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Like it or not, we think in line with our customs and tradition often times, right down to the level of how we think of death, or about death. I was a licensed counselor for many years, and the issue came up a few times, and I was sad at its results, to hear Americas shamefully trying to avoid talking about it. But let me put that aside and finish the article. Yes customs and traditions set down; do play a big part in how we view death. Death being a normal and natural thing; we mimic our parents and our TV heroes, and how they portray death. Why so much gloom out there on death [?] It has been around for a long time, as long as I've been around anyhow, fifty-seven years. It is often a taboo subject to talk bout it in certain places. But you can see a lot of books on the subject; more than I can count.
I live in Minnesota, and Peru, and I have traveled much through Mexico, Central America, and South America. The Maya, the Inca and the Aztecs took dying as a preparation period, along with rituals to be put into place; when they knew it was near; my mother was much like them. She told me about her preparing for death, three years before she died at 83, in 2003. She was looking death into its face. And just before she died she said, "I'm ready, I'm alright with it, let me go." I was sad, but being sad only says we had good times together, that is what brought my tears, no more times. Selfish in a way; also, my mother left me with some fine last words, something TV never leaves out and parents that do not allow their children to see their dying grandparents, and so forth; on TV, or at the movies, all one can find are grunts for their disappearing heroes. That is not life.
People fear to talk about death, as if it was a storm out of control, brewing just for them. Death is seldom viewed by children in America (as I previously implied), as if it was a private affair. I seen my mother in the hospital 26-times in 23-days, when she was dying; and she was laughing and joking in her death bed. I am grateful for that time. It is a choice I feel, and I'm glad I had the deciding vote. I believe children should be allowed to visit and see their grandparents on their dying beds, should they so wish to, and even pushed a bit to do so. My son's daughter saw her grandmother while she was dying in the hospital, and started crying, she was but a child. But what I feel she will remember is not her crying, but her great-grandmother's smiling, for that was the last picture she saw of her.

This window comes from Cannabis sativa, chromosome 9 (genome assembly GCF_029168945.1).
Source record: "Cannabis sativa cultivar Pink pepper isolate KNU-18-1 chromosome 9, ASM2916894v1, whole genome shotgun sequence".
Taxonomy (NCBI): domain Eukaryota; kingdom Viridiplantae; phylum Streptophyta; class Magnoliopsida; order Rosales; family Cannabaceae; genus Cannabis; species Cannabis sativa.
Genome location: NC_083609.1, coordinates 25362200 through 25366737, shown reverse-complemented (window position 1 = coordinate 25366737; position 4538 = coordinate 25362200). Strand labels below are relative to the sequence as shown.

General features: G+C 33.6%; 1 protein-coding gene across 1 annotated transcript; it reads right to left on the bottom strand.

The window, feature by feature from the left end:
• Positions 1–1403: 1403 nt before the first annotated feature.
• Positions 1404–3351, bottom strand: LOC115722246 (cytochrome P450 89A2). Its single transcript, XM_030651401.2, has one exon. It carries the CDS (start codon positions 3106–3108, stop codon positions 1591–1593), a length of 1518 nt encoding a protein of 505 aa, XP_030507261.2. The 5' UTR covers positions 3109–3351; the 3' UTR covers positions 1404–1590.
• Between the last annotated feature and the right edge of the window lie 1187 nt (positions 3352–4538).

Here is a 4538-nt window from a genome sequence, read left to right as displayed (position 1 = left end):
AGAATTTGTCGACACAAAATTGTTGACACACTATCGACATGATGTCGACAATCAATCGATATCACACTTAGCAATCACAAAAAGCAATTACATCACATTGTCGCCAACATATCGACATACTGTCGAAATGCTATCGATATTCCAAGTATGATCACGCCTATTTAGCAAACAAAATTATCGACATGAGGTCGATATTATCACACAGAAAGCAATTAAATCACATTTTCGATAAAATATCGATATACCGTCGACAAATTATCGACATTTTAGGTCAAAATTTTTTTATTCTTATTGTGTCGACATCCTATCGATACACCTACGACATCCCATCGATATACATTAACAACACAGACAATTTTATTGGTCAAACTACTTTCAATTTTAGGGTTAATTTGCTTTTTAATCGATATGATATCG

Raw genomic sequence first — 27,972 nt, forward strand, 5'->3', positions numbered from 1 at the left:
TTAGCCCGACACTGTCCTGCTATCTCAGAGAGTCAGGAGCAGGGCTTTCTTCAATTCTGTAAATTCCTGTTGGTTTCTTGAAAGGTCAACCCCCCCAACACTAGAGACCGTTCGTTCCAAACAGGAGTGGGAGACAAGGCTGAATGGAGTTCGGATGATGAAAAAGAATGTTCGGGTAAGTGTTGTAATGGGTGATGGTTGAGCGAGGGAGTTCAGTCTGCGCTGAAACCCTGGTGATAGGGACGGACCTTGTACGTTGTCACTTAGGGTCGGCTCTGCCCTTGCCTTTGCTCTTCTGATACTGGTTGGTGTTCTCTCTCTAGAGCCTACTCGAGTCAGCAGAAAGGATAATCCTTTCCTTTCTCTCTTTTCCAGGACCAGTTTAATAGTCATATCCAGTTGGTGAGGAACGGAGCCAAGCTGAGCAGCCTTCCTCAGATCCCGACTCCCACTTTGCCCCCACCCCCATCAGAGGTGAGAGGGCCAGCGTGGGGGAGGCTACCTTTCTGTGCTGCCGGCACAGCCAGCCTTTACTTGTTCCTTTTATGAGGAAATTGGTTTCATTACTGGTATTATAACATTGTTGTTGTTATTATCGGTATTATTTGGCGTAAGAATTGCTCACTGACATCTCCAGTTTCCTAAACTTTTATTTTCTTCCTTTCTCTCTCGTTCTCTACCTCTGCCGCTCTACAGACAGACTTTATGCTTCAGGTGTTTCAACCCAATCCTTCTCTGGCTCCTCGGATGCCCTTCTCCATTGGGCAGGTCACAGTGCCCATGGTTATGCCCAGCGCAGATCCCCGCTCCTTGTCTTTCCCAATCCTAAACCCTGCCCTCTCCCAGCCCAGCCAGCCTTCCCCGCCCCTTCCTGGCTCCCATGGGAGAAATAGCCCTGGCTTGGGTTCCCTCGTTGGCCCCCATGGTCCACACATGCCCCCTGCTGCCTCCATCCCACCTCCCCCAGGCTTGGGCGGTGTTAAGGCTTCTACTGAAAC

Perhaps death is too much like hell for Americans, because most people I talk to think everyone is going to heaven, and thus, hell no longer exists. Be that as it may, hell and death seem to be connected; as my mother used to say, "Dennis, why does everyone think they're going to heaven." I couldn't answer that, but now I can, hell is too close to death, and death is their nemeses.
Author and Poet Dennis Siluk, his web site is: http://dennissiluk.tripod.com
Grief - Google News
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If we were to organize a list of the thorniest problems for the bereaved, certainly somewhere near the top would be the question of miracles. Everybody has heard anecdotal stories of certain people who have suffered incredible, life-threatening injuries or illness, but who have somehow recovered against all odds.
A Critical Assessment of Euthanasia
The question of whether, say, a man should have the right to take away his life granted pain and suffering have overcome him is a very important question today. A different way of putting this question is this: 'Should a man have the right to take away his life if he ceases to function as a human being?' This matter would have been laid to rest had it not been that it strikes at the heart of law, key matters of health, and morality.
How to Deal with Suffering
Reflect upon the following questions, and answer those you feel might be most important for thosewho are most concerned about this topic.QUESTIONNAIRE ON HOW TO COPE WITH SUFFERING1- If there is a loving God, why do so many Christians and good people have to suffer so much whereas others don't? What about natural disasters?2- In suffering, why are some people so sensitive, and others not, over the same event? Give examples.
Do You Know Someone Whos Dying?
Too many people are dying alone?The dying are one of society's most unrecognized and under-served groups. As individuals near the end of life they are often ignored, discounted, misunderstood and forgotten.
Suicide in the Church Part 2